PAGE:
I recall hearing that Altman was very focused on the idea of having the writer of a movie also play the main role, as a kind of experiment. They did not get along, in the event. Jessica Lange was going to play May, but got pregnant before shooting. I had forgotten Randy Quaid was SNL-involved. Huh.


Cloak & Dagger

September 21, 2020

Cloak & Dagger reworks the Boy Who Cried Wolf story, but with a modern-day computer angle. In this case, little Davey Osborn is a video­ game buff; his favorite is one calied Cloak & Dagger. When he plays, he invents a fantasy world, including the spy hero of C&D, Captain Jack Flack. 

Davey’s imagination doesn’t turn off when he leaves the keyboard, however. He’s liable to consult Jack Flack about the intricate methods of retrieving a pack of Twinkies from the local junk-food outlet.

One day, while prowling around an office building with his companion in espionage (an 8-year-old girl named Kim), Davey walks smack dab into the middle of intrigue, murder and a secret super-valuable message encoded on a video cassette handed to him by a dying man falling down a stairwell.

Whew. Heady stuff for a little guy not yet out of grade school. Davey hightails it to the authorities and to his father, but nobody believes him. The spies, of course, will do anything to get that casette back.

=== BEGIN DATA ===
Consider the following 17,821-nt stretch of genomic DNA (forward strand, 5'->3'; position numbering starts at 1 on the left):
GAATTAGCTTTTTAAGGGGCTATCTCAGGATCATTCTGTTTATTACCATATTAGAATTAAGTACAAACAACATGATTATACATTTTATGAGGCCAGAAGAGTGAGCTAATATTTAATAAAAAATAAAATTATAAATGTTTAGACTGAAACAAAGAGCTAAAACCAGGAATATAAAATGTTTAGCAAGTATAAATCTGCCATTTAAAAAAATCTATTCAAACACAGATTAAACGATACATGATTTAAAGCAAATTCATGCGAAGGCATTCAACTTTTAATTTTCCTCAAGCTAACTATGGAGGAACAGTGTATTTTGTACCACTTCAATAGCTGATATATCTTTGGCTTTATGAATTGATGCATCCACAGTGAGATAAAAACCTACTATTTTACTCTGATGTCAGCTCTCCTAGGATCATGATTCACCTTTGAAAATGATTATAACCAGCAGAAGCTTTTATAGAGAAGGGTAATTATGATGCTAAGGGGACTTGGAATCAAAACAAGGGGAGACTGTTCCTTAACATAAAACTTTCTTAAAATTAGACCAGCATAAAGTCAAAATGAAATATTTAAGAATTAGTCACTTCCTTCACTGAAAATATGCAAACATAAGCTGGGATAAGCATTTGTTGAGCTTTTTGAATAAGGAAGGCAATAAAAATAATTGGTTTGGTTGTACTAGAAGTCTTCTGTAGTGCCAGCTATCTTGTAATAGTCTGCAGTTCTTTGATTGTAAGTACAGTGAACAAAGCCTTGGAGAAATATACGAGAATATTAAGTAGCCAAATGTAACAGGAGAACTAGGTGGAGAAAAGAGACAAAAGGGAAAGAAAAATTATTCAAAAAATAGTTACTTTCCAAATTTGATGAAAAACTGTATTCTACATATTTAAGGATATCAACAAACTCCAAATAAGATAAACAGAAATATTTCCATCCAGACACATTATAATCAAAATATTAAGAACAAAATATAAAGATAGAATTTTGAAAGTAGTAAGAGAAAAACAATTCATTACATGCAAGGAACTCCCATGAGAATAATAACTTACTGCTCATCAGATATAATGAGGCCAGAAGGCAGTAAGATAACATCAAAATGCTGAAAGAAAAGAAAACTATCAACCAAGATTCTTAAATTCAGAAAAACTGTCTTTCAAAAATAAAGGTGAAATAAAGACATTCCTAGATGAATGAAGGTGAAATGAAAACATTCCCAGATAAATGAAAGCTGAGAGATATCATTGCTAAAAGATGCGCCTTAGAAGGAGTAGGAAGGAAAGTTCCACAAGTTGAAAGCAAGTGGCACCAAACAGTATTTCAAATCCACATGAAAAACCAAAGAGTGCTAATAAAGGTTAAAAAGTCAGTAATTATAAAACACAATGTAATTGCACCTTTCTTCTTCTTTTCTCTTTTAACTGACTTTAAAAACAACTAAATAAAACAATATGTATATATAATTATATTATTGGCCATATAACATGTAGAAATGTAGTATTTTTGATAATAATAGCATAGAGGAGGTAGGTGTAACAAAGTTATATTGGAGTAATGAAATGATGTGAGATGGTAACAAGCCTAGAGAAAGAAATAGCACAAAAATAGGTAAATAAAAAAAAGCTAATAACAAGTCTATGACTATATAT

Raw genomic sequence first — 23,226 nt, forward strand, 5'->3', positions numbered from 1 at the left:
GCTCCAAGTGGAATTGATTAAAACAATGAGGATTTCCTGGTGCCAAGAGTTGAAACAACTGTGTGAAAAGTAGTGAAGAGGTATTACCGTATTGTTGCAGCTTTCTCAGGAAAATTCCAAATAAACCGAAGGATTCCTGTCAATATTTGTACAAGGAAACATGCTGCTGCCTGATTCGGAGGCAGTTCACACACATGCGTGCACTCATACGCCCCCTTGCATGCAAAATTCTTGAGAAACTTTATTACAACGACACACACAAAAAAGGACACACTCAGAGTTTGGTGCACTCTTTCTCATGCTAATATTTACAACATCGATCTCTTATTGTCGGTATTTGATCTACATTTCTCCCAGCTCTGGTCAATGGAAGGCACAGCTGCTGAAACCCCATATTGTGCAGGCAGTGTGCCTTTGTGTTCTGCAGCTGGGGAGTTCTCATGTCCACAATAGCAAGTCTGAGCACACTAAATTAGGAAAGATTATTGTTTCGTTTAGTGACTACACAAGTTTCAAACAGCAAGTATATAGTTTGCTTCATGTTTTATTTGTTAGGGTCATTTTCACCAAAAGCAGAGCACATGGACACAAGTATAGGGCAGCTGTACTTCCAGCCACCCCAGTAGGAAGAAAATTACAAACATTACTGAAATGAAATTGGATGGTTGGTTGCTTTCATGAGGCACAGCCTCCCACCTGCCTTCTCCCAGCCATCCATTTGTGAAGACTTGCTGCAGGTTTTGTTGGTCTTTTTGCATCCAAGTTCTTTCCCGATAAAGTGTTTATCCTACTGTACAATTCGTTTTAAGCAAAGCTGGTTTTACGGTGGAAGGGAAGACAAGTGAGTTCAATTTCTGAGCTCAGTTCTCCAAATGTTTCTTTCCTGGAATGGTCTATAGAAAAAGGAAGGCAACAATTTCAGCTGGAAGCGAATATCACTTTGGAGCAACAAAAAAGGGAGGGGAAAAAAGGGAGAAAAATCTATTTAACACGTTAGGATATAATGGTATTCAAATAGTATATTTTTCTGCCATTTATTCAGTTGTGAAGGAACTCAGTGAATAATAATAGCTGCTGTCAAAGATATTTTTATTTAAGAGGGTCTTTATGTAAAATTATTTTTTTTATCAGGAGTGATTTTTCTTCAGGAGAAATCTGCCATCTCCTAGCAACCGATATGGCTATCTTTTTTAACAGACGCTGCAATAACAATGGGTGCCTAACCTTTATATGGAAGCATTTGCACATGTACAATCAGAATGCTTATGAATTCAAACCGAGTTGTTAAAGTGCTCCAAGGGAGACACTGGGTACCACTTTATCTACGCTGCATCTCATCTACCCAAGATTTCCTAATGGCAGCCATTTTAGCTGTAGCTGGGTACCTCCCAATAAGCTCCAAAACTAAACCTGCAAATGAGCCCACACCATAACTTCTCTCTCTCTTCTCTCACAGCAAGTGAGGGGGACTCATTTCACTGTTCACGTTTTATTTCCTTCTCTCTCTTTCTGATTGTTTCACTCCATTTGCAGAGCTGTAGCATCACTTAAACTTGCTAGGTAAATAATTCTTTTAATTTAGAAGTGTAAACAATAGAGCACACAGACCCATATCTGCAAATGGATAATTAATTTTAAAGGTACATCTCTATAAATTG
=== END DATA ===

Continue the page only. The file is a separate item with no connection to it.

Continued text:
We’ve got the makings of a good story here. It’s based, very loosely, on a crackerjack 1949 thriller called The Window, although not much is borrowed from that film. (This new film is no relation to the 1946 Gary Cooper movie titled Cloak and Dagger.)

The movie’s true influence comes from Alfred Hitchcock, who so frequently used the situation of the innocent man swept into danger. There are many Hitchcock elements here, including a suspense scene in a national landmark. Hitchcock used Mount Rushmore and the Statue of Liberty, among others; here, it’s the Alamo. There’s a race to head off a ticking bomb, a nicely handled chase across the canals of San Antonio, and a kindly old couple who have the suspicious habit of always being in the right place at the right time.

The director is Australian Richard Franklin, who did time work last year with the unenviable task of making the sequel to Hitchcock’s classic, Psycho. His Psycho II showed respect for the master but a healthy sense of humor, too.

Those attributes show up in Cloak & Dagger, and it’s charming entertainment; but when Franklin invites comparison to Hitchcock, he’s bound to fall short. He does, in a lot of places, most notably in the film’s major theme, which involves the boy and his father establishing a friendship, through the adventure. It’s sweet, but a trifle obvious.

However, Henry Thomas, who was in E.T., carries the film easily. And Dabney Coleman, TV’s delightfully despicable Buffalo Bill, is fine as both the rakish Jack Flack and as Davey’s ineffectual father. In particular, Coleman invests Flack with an off-center, amoral humor that bounces well against the earnest hero.

One of the keys to enjoying the film is the immediate identification with the hero. Let’s face it, every 12-year-old has fantasized about a dangerous adventure like this. That feeling is captured. Despite its eventual shortcomings, Cloak & Dagger should please 12-year-olds of all ages.

First published in The Herald, August 9, 1984